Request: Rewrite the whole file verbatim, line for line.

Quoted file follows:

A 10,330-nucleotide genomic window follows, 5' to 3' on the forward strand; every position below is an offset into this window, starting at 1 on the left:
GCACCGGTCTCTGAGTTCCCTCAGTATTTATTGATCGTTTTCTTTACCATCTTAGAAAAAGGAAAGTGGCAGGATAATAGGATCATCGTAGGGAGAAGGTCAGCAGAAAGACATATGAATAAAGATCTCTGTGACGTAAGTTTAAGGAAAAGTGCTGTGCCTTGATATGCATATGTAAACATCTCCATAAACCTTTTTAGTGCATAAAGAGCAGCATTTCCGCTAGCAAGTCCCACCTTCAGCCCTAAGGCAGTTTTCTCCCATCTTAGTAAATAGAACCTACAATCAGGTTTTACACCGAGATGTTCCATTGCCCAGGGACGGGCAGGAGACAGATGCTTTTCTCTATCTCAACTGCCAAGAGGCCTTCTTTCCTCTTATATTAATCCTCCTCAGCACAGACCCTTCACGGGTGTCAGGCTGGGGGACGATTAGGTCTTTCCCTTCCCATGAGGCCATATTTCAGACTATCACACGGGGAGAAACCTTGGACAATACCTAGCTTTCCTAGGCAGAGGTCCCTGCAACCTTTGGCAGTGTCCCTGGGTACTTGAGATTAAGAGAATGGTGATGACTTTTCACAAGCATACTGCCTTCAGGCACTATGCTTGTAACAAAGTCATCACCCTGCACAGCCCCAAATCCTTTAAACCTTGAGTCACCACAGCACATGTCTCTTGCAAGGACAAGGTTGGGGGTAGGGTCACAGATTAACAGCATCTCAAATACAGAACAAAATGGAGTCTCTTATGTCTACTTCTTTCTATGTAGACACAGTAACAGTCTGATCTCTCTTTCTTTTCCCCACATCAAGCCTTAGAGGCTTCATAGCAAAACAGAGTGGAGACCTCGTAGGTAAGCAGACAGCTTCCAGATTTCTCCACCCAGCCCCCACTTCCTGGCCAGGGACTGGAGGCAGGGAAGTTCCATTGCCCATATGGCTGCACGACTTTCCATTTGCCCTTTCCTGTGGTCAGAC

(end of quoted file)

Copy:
A 10,330-nucleotide genomic window follows, 5' to 3' on the forward strand; every position below is an offset into this window, starting at 1 on the left:
GCACCGGTCTCTGAGTTCCCTCAGTATTTATTGATCGTTTTCTTTACCATCTTAGAAAAAGGAAAGTGGCAGGATAATAGGATCATCGTAGGGAGAAGGTCAGCAGAAAGACATATGAATAAAGATCTCTGTGACGTAAGTTTAAGGAAAAGTGCTGTGCCTTGATATGCATATGTAAACATCTCCATAAACCTTTTTAGTGCATAAAGAGCAGCATTTCCGCTAGCAAGTCCCACCTTCAGCCCTAAGGCAGTTTTCTCCCATCTTAGTAAATAGAACCTACAATCAGGTTTTACACCGAGATGTTCCATTGCCCAGGGACGGGCAGGAGACAGATGCTTTTCTCTATCTCAACTGCCAAGAGGCCTTCTTTCCTCTTATATTAATCCTCCTCAGCACAGACCCTTCACGGGTGTCAGGCTGGGGGACGATTAGGTCTTTCCCTTCCCATGAGGCCATATTTCAGACTATCACACGGGGAGAAACCTTGGACAATACCTAGCTTTCCTAGGCAGAGGTCCCTGCAACCTTTGGCAGTGTCCCTGGGTACTTGAGATTAAGAGAATGGTGATGACTTTTCACAAGCATACTGCCTTCAGGCACTATGCTTGTAACAAAGTCATCACCCTGCACAGCCCCAAATCCTTTAAACCTTGAGTCACCACAGCACATGTCTCTTGCAAGGACAAGGTTGGGGGTAGGGTCACAGATTAACAGCATCTCAAATACAGAACAAAATGGAGTCTCTTATGTCTACTTCTTTCTATGTAGACACAGTAACAGTCTGATCTCTCTTTCTTTTCCCCACATCAAGCCTTAGAGGCTTCATAGCAAAACAGAGTGGAGACCTCGTAGGTAAGCAGACAGCTTCCAGATTTCTCCACCCAGCCCCCACTTCCTGGCCAGGGACTGGAGGCAGGGAAGTTCCATTGCCCATATGGCTGCACGACTTTCCATTTGCCCTTTCCTGTGGTCAGAC